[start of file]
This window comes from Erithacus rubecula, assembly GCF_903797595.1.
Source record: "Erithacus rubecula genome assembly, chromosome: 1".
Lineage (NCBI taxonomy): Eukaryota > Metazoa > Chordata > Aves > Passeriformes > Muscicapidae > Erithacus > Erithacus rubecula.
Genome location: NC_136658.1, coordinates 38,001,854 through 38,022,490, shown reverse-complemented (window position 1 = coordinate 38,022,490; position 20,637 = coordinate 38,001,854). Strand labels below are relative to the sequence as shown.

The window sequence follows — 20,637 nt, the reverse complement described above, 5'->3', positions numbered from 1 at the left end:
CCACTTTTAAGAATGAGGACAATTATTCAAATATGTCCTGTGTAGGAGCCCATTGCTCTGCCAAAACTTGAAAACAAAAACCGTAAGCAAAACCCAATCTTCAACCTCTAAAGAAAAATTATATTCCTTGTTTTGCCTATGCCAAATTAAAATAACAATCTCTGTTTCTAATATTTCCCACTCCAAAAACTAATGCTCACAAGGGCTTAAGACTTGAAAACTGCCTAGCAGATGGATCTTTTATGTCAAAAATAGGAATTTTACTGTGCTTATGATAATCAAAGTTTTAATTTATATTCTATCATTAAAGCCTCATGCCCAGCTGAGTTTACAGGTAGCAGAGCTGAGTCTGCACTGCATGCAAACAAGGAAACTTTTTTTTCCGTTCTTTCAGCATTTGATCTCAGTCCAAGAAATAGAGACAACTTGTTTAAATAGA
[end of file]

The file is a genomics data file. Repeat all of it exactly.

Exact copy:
This window comes from Erithacus rubecula, assembly GCF_903797595.1.
Source record: "Erithacus rubecula genome assembly, chromosome: 1".
Lineage (NCBI taxonomy): Eukaryota > Metazoa > Chordata > Aves > Passeriformes > Muscicapidae > Erithacus > Erithacus rubecula.
Genome location: NC_136658.1, coordinates 38,001,854 through 38,022,490, shown reverse-complemented (window position 1 = coordinate 38,022,490; position 20,637 = coordinate 38,001,854). Strand labels below are relative to the sequence as shown.

The window sequence follows — 20,637 nt, the reverse complement described above, 5'->3', positions numbered from 1 at the left end:
CCACTTTTAAGAATGAGGACAATTATTCAAATATGTCCTGTGTAGGAGCCCATTGCTCTGCCAAAACTTGAAAACAAAAACCGTAAGCAAAACCCAATCTTCAACCTCTAAAGAAAAATTATATTCCTTGTTTTGCCTATGCCAAATTAAAATAACAATCTCTGTTTCTAATATTTCCCACTCCAAAAACTAATGCTCACAAGGGCTTAAGACTTGAAAACTGCCTAGCAGATGGATCTTTTATGTCAAAAATAGGAATTTTACTGTGCTTATGATAATCAAAGTTTTAATTTATATTCTATCATTAAAGCCTCATGCCCAGCTGAGTTTACAGGTAGCAGAGCTGAGTCTGCACTGCATGCAAACAAGGAAACTTTTTTTTCCGTTCTTTCAGCATTTGATCTCAGTCCAAGAAATAGAGACAACTTGTTTAAATAGA